In essence, though, the player isn’t entirely powerless against the game. What the game provides is a dictation of how the player should think by providing problems with a limited number of solutions. The player does still have the ability to solve the problem in a variety of ways, particularly depending on skill level. A highly-skilled player has the ability to perform strategies that aren’t necessarily the most efficient means to achieve victory. This isn’t so much to say that players have control over how the game works, but rather that they have more room for error. A player who understands the functionality of the game mechanics has the ability to work within the established parameters very efficiently. This allows the freedom to occasionally experiment and take a more unorthodox approach. If the risk fails to pay off, the player resorts back to the status quo to prepare for another attempt.
On the far end of this spectrum, however, we get into a new realm in which player choices become much more meaningful. Sequence-breaking tactics and certain types of “cheating” stem from this deep knowledge of a game’s mechanics. Players become so in-tune with how the game is played that they learn to anticipate the underlying structure. Through witnessing the game from a practical standpoint, they learn about the game from a technological standpoint. The experimentation process begins to pay off as the player finds ways of violating key game principles. As this happens, players begin to change the very makeup of the game and play it in an entirely new way.
--As a quick aside, I’d like to point out that this discussion refers to free will within the context of the game. When we discuss sequence breaking and cheating, we aren’t referring to outside influence on the game structure. Elements such as hacking and codes deliberately change the functionality of the game. Sequence breaking, on the other hand, works within the confines of the existing game rules in an effort to exploit the system. While hacking and cheat codes both represent conscious choices on the part of the player, these choices take place outside of the gameplay systems. They hold less relevance to this discussion.
--Let’s look at football as an example. (Speaking as an American, I refer, of course, to American Football.) Hacking would be the equivalent of rewriting the official rulebook. You would go in and alter the very composition of the game in order to make it fit your needs. A cheat code would be similar to injecting yourself with steroids. Through the use of an outside influence, one which may even be allowed by the rules in some cases, you change an element of the game to give yourself an advantage. It might also take the form of covering your uniform in spikes so that no one can tackle you. Sequence breaking is more like creating a trick play. You still utilize the existing game structure, but using some tremendous talent and skill, you exploit the rules to generate a new strategy that the opposing team hasn’t prepared for. The difference with video games is that the same trick play will work every time.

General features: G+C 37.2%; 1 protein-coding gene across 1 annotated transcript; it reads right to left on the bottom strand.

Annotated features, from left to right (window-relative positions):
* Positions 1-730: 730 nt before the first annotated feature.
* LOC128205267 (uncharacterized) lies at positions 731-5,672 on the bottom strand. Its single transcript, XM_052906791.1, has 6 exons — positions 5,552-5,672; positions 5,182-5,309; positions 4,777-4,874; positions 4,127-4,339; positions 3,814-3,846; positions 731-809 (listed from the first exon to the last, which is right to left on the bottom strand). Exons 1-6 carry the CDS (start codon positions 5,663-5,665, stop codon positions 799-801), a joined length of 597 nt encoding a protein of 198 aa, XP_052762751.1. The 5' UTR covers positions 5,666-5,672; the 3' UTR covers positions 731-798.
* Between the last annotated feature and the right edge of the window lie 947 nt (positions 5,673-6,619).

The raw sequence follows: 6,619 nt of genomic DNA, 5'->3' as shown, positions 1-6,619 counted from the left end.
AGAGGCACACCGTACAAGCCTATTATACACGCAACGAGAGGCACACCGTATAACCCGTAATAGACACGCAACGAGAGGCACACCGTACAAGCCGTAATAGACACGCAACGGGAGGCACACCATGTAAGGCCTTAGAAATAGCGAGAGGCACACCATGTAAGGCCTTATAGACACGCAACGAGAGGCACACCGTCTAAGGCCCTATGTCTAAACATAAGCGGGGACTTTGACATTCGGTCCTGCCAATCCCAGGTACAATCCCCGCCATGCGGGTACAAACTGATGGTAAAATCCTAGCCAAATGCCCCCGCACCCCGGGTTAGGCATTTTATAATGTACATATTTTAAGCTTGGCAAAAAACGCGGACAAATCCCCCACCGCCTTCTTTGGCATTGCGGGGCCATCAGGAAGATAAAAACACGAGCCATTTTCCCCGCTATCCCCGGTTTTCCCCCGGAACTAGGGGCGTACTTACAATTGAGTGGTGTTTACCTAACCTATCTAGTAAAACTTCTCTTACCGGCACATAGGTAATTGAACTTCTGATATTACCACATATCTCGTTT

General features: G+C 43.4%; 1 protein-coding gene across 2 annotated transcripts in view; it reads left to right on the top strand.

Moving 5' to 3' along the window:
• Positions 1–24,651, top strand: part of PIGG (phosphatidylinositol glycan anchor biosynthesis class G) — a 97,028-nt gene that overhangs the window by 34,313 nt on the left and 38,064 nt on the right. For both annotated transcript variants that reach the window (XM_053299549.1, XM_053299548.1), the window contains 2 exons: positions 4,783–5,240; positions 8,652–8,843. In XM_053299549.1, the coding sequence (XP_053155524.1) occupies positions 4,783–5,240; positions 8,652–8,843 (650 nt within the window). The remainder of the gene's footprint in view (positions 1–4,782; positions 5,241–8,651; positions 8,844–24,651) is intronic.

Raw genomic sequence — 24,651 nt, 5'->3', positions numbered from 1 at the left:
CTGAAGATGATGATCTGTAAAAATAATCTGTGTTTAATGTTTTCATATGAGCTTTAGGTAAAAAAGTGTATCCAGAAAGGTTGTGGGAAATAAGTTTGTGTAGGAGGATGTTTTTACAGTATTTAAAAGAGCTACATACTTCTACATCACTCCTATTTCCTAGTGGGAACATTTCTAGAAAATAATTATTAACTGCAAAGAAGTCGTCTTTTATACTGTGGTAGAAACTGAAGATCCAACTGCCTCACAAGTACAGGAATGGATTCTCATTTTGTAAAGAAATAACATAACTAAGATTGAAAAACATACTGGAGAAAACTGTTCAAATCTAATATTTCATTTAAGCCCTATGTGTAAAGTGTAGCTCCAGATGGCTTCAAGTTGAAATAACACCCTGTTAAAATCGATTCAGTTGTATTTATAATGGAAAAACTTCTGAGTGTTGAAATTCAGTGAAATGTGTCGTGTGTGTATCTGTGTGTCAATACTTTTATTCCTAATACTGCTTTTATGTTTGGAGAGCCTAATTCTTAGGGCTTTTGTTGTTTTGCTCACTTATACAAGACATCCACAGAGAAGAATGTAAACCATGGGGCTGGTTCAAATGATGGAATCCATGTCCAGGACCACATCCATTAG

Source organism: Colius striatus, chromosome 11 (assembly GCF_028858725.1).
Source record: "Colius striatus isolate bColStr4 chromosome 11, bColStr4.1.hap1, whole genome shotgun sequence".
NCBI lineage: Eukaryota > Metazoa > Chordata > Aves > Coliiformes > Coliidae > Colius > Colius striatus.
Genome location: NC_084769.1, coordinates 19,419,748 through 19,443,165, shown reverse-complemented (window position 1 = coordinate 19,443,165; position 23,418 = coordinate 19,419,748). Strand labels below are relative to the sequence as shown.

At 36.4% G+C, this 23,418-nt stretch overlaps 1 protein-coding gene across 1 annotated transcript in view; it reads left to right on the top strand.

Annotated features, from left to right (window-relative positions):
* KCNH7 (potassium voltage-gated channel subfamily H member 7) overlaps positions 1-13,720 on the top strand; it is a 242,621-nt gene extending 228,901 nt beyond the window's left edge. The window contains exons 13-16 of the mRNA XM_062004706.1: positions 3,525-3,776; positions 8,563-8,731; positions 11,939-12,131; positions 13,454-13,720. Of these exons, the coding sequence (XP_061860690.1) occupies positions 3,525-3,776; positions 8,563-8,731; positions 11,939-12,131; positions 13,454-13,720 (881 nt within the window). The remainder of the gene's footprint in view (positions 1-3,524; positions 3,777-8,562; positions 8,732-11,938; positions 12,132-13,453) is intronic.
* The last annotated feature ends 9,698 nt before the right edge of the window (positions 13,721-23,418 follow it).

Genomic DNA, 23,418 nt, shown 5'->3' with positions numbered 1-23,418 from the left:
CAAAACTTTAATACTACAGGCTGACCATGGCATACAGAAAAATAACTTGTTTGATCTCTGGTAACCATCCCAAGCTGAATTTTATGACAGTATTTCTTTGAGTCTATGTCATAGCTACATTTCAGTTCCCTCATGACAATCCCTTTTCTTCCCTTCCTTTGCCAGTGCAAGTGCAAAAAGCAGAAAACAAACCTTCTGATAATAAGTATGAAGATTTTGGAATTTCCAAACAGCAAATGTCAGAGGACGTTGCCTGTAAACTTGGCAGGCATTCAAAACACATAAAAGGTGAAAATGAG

Thus, in getting back to the overarching topic, we are presented with an interesting situation. The game dictates a set of rules – a set of choices – to the player. A player who makes the choices the game demands will do well. Free will is thus limited to operation within these predetermined choices. However, as players become more and more in-tune with what these correct choices are (i.e., getting better at the game), the number of options open to them increases dramatically. Players develop the opportunity to work around the confines the game puts in place. Consequently, the player gains a greater degree of control over the game.
To put it another way, the more fully a player submits to the control of the game, the more free will the player obtains. That’s the strange contradictory pattern I’ve been trying to describe here.
I feel it’s worth pointing out that a discussion on free will in video games covers many of the same points that would be covered in a discussion of free will in everyday life. All of these points about rules, exploitation, and different levels of choice affect us every day. That’s another thing that’s nice about games, though. Through their fantasy environments, games provide us with a microcosm of real life; they give us a chance to examine pieces of our world without any real harm to anyone.
I’d like to thank Jeff for presenting me with the opportunity to explore this topic. It’s led to a bit of a jumble of thoughts here, but that’s true of a lot of what I write. Much of this is quite difficult to put into words. I didn’t delve nearly as deeply into this topic as I could have, but it would be far too easy to begin circling around the questions that have tempted philosophers for millennia. I think it’s best to call it quits for the time being.
Thank you. That will be all.